So Peres concedes we've got three generations of refugees here who just want to go home. But then he says, in effect, if we let them back into Israel (and don't forget the trouble Israelis, including Peres himself, went to in sending them packing in the first place), there'd be way too many of them and not enough of us. Or, to put it another way, there'd be too many of the wrong kind of people and not enough of the right kind - know what I mean? The national character of Israel must be preserved at the expense of the refugees' right of return, which term, you'll note, Peres encloses in inverted commas by way of indicating its lesser priority.
OK, so if maintaining that the Jewish character of Israel must take precedence over the implementation of the Palestinian refugees' universally recognised right of return (no inverted commas needed) represents the moderate position that must reclaim the public stage, then arguing for the latter must represent the kind of extremism that should be opposed.
OK, having heard from the moderate Shimon Peres, now let's hear from a Palestinian extremist - unlike the lovely, compliant Suleiman Khatib - a real little troublemaker. Her name's Lucy, she's from occupied Bethlehem, and she's been lured with others by the Peres Peace Centre to a peace pow wow in Nazareth:
"We went to Nazareth, and in the beginning it was very stressful for me. The Israeli facilitator wanted to impose things things on us, and I stood up and I told her, 'Listen, we are here to talk, and if you don't believe in dialogue, then let's go back home; we're in the wrong place'. We were supposed to talk in that program about 3 pending issues: refugees, Jerusalem, and water. And when we were there, they decided this was a hard topic, so we have to change it. The Palestinian group decided, 'Oh no, we are here to discuss these things'. So we sat together and we tried to find a way: if we have to go back, or shall we continue, and what will we talk about. I don't know where I got this idea, [but I said] 'Okay, guys, let's talk about our daily life'. They said, 'Yeah, but what do we have to say?' I said, 'Topics you can talk about: Okay, in the morning, you want to wash your face, you won't find water, especially during summer time. So we will talk about water issues. Okay, I still have a dream: the key of my uncle's house [in a Palestinian village inside Israel's pre-1967 borders] is in my hand, and I have a dream that one day my uncle will come from Jordan or Iraq or Syria - from the refugee camp. And the other part is Jerusalem: Easter is coming, and we have to worship in Jerusalem. Jerusalem is the heart of the three religions'." (Refusing to be Enemies: Palestinian & Israeli Nonviolent Resistance to the Israeli Occupation, Maxine Kaufman-Lacusta, 2011, pp 182-183)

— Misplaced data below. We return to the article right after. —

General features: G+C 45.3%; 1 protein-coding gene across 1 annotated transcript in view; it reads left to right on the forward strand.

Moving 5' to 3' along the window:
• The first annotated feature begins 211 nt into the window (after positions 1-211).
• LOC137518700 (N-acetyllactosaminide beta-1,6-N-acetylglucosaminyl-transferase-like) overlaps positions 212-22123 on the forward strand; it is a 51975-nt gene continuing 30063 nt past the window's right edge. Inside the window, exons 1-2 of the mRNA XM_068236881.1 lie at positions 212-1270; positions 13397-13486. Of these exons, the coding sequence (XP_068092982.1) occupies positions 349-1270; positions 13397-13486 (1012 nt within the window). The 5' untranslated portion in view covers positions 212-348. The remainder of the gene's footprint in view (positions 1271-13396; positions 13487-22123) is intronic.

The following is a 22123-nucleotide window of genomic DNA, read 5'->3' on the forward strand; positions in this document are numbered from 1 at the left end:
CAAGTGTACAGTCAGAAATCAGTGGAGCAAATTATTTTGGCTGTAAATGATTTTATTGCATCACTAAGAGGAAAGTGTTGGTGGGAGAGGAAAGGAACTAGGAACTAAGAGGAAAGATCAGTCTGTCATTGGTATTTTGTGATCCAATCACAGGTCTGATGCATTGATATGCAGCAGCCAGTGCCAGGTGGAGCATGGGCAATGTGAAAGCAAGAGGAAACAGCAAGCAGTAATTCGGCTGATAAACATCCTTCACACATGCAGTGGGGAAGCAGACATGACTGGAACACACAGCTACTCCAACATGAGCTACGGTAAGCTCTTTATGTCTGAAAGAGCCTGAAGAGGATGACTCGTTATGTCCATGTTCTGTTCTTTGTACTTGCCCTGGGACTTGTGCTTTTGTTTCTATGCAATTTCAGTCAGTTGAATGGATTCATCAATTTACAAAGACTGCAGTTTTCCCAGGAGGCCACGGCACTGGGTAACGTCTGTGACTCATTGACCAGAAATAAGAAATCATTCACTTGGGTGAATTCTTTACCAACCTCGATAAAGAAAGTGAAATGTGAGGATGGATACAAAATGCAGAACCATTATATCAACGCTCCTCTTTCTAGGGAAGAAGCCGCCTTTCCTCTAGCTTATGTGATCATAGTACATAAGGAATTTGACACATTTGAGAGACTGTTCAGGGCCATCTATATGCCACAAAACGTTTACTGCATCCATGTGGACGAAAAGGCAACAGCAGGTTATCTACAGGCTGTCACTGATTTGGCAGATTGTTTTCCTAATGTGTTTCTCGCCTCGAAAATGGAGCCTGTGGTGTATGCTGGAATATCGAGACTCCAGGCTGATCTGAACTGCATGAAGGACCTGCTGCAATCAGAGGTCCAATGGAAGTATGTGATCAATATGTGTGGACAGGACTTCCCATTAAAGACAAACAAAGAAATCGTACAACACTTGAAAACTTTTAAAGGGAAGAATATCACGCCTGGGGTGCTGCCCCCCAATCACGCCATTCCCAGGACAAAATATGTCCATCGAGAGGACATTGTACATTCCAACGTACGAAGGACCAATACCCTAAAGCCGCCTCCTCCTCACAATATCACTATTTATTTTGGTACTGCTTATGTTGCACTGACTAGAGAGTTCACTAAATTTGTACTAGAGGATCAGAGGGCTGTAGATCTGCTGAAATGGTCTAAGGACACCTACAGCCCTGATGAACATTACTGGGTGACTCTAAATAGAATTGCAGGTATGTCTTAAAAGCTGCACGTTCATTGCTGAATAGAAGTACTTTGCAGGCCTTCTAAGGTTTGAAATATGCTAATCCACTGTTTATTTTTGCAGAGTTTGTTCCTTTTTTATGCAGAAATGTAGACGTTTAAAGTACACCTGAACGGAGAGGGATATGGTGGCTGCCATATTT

So there you have it: the voice of moderation, arguing for the maintenance of an ethnographic, discriminatory state in Palestine and the voice of extremism, arguing for her people's right of return (unencumbered by inverted commas), which, if implemented, might disturb Israel's national, which is to say, Jewish character.
The question for Martin Flanagan is simple: where does he stand on this crucial matter?